A lien claimant who brings a claim under Michigan’s Construction Lien Act, MCL 570.1101 et seq., may recover attorneys’ fees, even if the claim is never adjudicated in a lien foreclosure trial. This expansive interpretation of the statute came from a Michigan Court of Appeals panel that recently remanded a case, instructing the trial court to consider awarding attorneys’ fees to the plaintiff who substantially prevailed in the settlement of a lien claim through arbitration. Ronnisch Const Group, Inc v Lofts On The Nine, LLC, __ NW2d __ (July 24, 2014).
In this case, the plaintiff filed a claim for foreclosure of lien against the defendant in the amount of $626,163.72. The parties agreed to stay the proceedings at circuit court because their construction contract called for arbitration. At arbitration, the defendant asserted damage claims totaling between $1.1 and $1.5 million. The arbitrator awarded the plaintiff its entire claim, plus an additional claim in the amount of $9,895.00. The defendant was awarded $185,238.36, resulting in a net award of $450,820.36 to the plaintiff. The arbitrator declined to address the plaintiff’s request for attorneys’ fees, reserving that issue for the circuit court.
Normally, the prevailing party in a lawsuit is not awarded its attorneys’ fees unless there is an exception to this general rule under a statute, court rule or common law. The Construction Lien Act provides such an exception. Specifically, MCL 570.1118(2) provides that the court “may allow reasonable attorneys’ fees to a lien claimant who is the prevailing party.” Previous to this case, there was a presumption that, to be awarded attorneys’ fees, it was necessary to prevail in an action to enforce a construction lien through foreclosure. Because the lien claim in this case was resolved in arbitration rather than litigation, the trial court concluded that it did not have the discretion to award the attorneys’ fees requested by the plaintiff. The appeals court, however, disagreed.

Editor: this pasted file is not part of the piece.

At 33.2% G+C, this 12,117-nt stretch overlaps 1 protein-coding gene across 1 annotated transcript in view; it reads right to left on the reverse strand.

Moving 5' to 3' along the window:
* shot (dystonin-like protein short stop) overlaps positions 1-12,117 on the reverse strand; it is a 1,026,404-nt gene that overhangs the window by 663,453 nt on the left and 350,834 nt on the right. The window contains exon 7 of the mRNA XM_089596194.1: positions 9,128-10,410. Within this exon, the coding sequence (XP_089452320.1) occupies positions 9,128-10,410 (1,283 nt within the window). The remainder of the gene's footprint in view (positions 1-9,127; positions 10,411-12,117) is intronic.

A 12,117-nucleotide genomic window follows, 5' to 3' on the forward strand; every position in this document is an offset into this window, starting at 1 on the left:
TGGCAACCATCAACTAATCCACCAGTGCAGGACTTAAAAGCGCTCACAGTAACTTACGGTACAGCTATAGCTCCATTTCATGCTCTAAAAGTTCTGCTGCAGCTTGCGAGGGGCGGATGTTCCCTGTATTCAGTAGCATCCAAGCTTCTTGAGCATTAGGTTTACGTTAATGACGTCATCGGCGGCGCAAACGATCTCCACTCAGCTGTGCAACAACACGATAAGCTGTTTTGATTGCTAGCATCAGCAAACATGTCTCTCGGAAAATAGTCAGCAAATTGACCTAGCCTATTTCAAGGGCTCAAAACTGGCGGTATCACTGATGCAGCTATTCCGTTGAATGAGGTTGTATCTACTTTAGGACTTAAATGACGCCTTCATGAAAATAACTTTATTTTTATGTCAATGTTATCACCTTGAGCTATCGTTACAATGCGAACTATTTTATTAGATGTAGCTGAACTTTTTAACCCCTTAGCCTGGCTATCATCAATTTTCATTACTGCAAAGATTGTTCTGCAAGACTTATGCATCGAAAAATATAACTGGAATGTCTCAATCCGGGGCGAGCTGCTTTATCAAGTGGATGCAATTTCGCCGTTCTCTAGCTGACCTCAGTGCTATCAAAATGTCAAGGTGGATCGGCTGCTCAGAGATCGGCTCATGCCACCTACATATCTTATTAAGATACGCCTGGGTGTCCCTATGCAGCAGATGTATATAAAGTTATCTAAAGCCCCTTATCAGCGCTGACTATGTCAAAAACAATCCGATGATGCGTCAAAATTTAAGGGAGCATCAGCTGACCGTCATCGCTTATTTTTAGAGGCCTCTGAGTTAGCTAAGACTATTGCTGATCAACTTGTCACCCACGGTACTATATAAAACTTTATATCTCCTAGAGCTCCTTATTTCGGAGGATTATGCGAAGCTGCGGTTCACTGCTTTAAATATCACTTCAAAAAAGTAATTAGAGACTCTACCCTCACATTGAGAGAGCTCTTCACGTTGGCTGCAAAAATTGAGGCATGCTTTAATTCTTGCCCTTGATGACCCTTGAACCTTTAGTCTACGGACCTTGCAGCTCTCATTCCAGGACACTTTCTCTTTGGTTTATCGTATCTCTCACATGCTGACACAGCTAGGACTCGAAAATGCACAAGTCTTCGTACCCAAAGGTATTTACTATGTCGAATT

Contrary to the trial court’s conclusion, the Court of Appeals concluded that it was “not pertinent” that no foreclosure ever occurred. The mere fact that the plaintiff “substantially” prevailed on the amounts it sought under the claim of lien made it a “prevailing party” for purposes of the Construction Lien Act. According to the Court of Appeals, “the statute is to be construed liberally in order to carry out its intended purpose of protecting lien claimants.” The Court further cautioned that the Construction Lien Act could be “thwarted” if lienors were able to fight valid liens, causing lien claimants to exhaust their resources and then pay just before trial in an attempt to circumvent the attorney fee provision.
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